After 5 passes of the plasma jet, the relative atomic abundances of these two species are 79 and 21% for W6+ and W5+, respectively. The blue W5+ rich tracks were found to be stable under ambient air conditions for longer than seven days. The transparent WO3 film was fully recovered by annealing in air for 5 minutes at 250 °C. The O 1s spectrum for the treated and untreated WO3 surfaces (Fig. S7) showed that two main peaks at 530.5 and 532.6 eV are present, attributed to oxygen in the WO3 lattice (Olat) and the surface adsorbed species (Oads). Upon treatment, a third peak (Odef) is detected in the deconvoluted spectrum, situated at 531.2 eV. This peak is attributed to oxygen present in the oxygen deficient regions of the WO3 lattice. A new peak (labelled as Con in Fig. 5c) near the Fermi level appears in the XPS valence band spectrum of the sample after plasma exposure. Formation of this conduction band has been attributed to the W 5d band in tungsten oxide.33 As shown in Fig. 4, W5+ is present alongside W6+ in this sample so that the residual 5d electrons originating in the W5+ centres appear in the previously empty conduction band of WO3.

Plasma treated zinc oxide (ZnO) thin films also showed chemical reduction; however, in this case, the films remained transparent and colourless. High resolution Zn 2p XPS spectra obtained from the surfaces exposed to plasma for different durations showed a shift of approx. 0.4 eV from 1022.0 eV (for ZnO) to 1021.7 eV, as shown in Fig. 6a. There is also a concurrent decrease of the FWHM for the peaks from 1.89 eV to 1.78 eV after 20 passes of the plasma jet. The O 1s spectra obtained from the same points show two major components situated at 530.5 and 531.7 eV attributed to ZnO lattice oxygen (OZn) and adsorbed oxygen (Oads), as shown in Fig. 6b. With increasing number of plasma jet passes over the film, the Oads to OZn ratio is found to decrease, a change which was also observed for vacuum annealed ZnO films by Li et al.34 Also a steady decrease in the OZn/Zn atomic ratio of the film surface is found, which drops from 1.2 in the pristine surface to 0.7 after 20 passes, indicating that the plasma treated regions of the film were oxygen deficient. Despite evident oxygen deficiency, the Zn LMM Auger electron spectra (Fig. S8) obtained from the treated surface do not show characteristic peaks arising from metallic zinc, suggesting that the plasma reduction of ZnO does not yield appreciable amounts of metallic Zn (unlike SnO2 and Cu2O).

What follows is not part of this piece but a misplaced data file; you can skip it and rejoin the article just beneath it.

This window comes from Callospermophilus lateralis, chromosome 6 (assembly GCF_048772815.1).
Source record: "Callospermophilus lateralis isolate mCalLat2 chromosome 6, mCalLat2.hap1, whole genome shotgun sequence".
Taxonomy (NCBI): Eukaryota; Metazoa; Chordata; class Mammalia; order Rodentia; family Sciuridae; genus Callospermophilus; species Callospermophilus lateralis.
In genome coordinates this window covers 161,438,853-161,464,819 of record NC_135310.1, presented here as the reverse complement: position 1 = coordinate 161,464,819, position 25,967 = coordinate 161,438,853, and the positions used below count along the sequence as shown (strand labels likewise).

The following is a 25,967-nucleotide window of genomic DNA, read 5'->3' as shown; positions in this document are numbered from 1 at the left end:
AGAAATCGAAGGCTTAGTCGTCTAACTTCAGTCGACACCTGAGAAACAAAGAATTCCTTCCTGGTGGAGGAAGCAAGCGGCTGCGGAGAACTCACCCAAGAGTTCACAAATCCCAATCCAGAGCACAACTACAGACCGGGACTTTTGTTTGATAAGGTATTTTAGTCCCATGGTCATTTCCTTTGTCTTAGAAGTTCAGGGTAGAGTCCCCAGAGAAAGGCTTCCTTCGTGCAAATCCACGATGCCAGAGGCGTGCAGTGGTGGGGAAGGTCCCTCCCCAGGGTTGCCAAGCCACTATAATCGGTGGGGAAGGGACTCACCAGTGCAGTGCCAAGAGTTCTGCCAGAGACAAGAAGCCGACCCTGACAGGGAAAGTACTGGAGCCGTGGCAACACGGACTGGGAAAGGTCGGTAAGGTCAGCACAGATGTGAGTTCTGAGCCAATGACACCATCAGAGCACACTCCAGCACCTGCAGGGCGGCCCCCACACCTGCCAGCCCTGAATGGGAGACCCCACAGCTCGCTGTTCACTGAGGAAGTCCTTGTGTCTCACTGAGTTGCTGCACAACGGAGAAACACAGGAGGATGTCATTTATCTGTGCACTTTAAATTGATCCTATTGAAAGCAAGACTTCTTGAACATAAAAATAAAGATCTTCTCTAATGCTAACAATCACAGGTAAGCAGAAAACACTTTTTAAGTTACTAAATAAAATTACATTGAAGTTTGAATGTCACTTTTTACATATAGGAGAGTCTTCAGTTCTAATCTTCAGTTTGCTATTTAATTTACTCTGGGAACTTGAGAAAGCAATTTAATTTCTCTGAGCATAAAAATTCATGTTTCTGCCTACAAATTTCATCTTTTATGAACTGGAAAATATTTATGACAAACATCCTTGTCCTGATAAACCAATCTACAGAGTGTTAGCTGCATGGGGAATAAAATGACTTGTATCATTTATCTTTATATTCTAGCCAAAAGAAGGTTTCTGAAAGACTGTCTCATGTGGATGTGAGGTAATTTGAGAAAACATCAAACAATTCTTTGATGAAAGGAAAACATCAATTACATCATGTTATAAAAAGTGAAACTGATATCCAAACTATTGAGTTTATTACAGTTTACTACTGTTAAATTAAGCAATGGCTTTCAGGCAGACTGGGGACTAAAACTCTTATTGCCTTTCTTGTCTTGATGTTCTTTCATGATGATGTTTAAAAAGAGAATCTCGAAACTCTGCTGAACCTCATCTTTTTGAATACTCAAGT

image file: d0gc00080a-f6.tif
Fig. 6 Zn 2p XPS spectra of the film surface at different numbers of plasma jet passes (a). The corresponding O 1s XPS spectra (b).


Herein, we unambiguously demonstrate that a hydrogen doped helium atmospheric plasma jet was able to change the redox state of thin films of metal oxides. Fig. 7 shows a plot of the relative abundances of different redox states as determined by XPS for the oxides tested. Copper oxide was converted into a significant amount of zero valence metal. In fact, after only five passes of the plasma jet over the substrate, amounting to 5 s residence time on any part of the surface, the surface composition was found to be composed of 39% Cu(OH)2/CuO, 45% Cu and 16% Cu2O, as shown in Fig. 7a. Relative atomic concentrations of oxygen and copper on the surface agree with these findings, exhibiting a significant drop in the O/Cu atomic ratio from 1.3 to 0.8 after the plasma treatment. However, as discussed above, it is likely that the actual percentage of metallic copper is higher, as the XPS analysis is dominated by the top few atomic layers from the air exposed surface.
image file: d0gc00080a-f7.tif
Fig. 7 Bar graphs showing the relative % atom of different oxidation states for copper (a), titanium (b), tin (c) and tungsten (d) as determined by XPS analysis. The oxygen/metal atomic ratio of the film surface determined from XPS as a function of increasing plasma treatment duration is also shown. The error for bar graphs from the peak fitting procedure was 5–10%.

Deconvolution of the XPS spectra for titanium dioxide treated with plasma show that the treated surface (Fig. 7b) exhibits a complicated peak structure composed of 3 peaks at 458.27, 456.77, and 455.15 eV attributed to Ti4+, Ti3+, and Ti2+ species, respectively. Ti4+, Ti3+ and Ti2+ proportions on the surface are calculated to be 46, 38 and 16%, respectively, after 100 passes of the plasma jet. This corresponds to a residence time of the plasma jet on any part of the track of approximately 1 min 40 s. This is an unprecedented level of redox conversion not seen in any other technique, particularly with such low power input.

Tin and tungsten oxides show a significant change in the oxide due to the direct action of the plasma on the surface, as summarized in Fig. 7c and d. In the case of tin, the change was to metallic tin, which was detectable after 25 passes, whereas with tungsten, only W5+ was detected by XPS. Similarly, the Odef+lat/W ratio on the surface calculated for the pristine and 5 passes-treated surface decreases from 2.6 to 2.3 upon treatment, indicating an oxygen deficient surface.

The mechanism for this plasma mediated reduction is uncertain at this point, an area we are investigating now. We propose a hypothesis which involves both free electrons and hydrogen. We know from plasma exposure of copper oxide that hydrogen (radical or otherwise) was not necessary for the reduction process, but speeds up the reduction process.17 Therefore, the excited electrons (either plasma or secondary electrons) are key for the reduction process.